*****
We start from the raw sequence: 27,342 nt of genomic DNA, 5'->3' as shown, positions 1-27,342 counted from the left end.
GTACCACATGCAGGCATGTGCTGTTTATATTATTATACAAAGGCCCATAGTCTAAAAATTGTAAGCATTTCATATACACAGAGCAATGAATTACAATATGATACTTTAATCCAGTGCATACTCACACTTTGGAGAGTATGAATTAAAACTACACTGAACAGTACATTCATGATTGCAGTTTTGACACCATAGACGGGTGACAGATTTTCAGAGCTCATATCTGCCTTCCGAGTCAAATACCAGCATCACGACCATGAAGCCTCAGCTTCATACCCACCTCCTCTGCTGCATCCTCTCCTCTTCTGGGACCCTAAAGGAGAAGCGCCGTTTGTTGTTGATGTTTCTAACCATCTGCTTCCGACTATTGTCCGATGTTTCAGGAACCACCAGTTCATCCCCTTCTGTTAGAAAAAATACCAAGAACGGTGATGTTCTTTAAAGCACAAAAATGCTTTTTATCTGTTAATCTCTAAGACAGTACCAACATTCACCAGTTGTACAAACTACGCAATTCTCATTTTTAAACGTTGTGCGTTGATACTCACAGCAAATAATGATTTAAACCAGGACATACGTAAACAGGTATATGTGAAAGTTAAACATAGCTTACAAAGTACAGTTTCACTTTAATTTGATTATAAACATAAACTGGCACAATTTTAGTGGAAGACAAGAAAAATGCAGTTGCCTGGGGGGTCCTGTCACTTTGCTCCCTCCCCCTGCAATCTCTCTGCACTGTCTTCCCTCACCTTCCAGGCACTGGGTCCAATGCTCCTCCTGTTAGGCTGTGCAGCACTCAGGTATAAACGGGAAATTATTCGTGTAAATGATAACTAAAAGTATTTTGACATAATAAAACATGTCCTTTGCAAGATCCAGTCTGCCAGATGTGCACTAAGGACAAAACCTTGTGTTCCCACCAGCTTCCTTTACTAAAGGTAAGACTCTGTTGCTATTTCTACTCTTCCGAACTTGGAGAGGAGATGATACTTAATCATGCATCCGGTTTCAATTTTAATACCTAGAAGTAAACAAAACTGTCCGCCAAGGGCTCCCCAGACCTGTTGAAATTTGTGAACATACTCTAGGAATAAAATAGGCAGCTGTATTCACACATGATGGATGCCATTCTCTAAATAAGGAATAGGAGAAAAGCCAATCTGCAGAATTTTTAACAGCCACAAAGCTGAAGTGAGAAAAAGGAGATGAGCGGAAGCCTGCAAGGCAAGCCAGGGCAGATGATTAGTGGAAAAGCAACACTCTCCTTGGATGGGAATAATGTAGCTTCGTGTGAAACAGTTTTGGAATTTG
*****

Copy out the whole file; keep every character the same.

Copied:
We start from the raw sequence: 27,342 nt of genomic DNA, 5'->3' as shown, positions 1-27,342 counted from the left end.
GTACCACATGCAGGCATGTGCTGTTTATATTATTATACAAAGGCCCATAGTCTAAAAATTGTAAGCATTTCATATACACAGAGCAATGAATTACAATATGATACTTTAATCCAGTGCATACTCACACTTTGGAGAGTATGAATTAAAACTACACTGAACAGTACATTCATGATTGCAGTTTTGACACCATAGACGGGTGACAGATTTTCAGAGCTCATATCTGCCTTCCGAGTCAAATACCAGCATCACGACCATGAAGCCTCAGCTTCATACCCACCTCCTCTGCTGCATCCTCTCCTCTTCTGGGACCCTAAAGGAGAAGCGCCGTTTGTTGTTGATGTTTCTAACCATCTGCTTCCGACTATTGTCCGATGTTTCAGGAACCACCAGTTCATCCCCTTCTGTTAGAAAAAATACCAAGAACGGTGATGTTCTTTAAAGCACAAAAATGCTTTTTATCTGTTAATCTCTAAGACAGTACCAACATTCACCAGTTGTACAAACTACGCAATTCTCATTTTTAAACGTTGTGCGTTGATACTCACAGCAAATAATGATTTAAACCAGGACATACGTAAACAGGTATATGTGAAAGTTAAACATAGCTTACAAAGTACAGTTTCACTTTAATTTGATTATAAACATAAACTGGCACAATTTTAGTGGAAGACAAGAAAAATGCAGTTGCCTGGGGGGTCCTGTCACTTTGCTCCCTCCCCCTGCAATCTCTCTGCACTGTCTTCCCTCACCTTCCAGGCACTGGGTCCAATGCTCCTCCTGTTAGGCTGTGCAGCACTCAGGTATAAACGGGAAATTATTCGTGTAAATGATAACTAAAAGTATTTTGACATAATAAAACATGTCCTTTGCAAGATCCAGTCTGCCAGATGTGCACTAAGGACAAAACCTTGTGTTCCCACCAGCTTCCTTTACTAAAGGTAAGACTCTGTTGCTATTTCTACTCTTCCGAACTTGGAGAGGAGATGATACTTAATCATGCATCCGGTTTCAATTTTAATACCTAGAAGTAAACAAAACTGTCCGCCAAGGGCTCCCCAGACCTGTTGAAATTTGTGAACATACTCTAGGAATAAAATAGGCAGCTGTATTCACACATGATGGATGCCATTCTCTAAATAAGGAATAGGAGAAAAGCCAATCTGCAGAATTTTTAACAGCCACAAAGCTGAAGTGAGAAAAAGGAGATGAGCGGAAGCCTGCAAGGCAAGCCAGGGCAGATGATTAGTGGAAAAGCAACACTCTCCTTGGATGGGAATAATGTAGCTTCGTGTGAAACAGTTTTGGAATTTG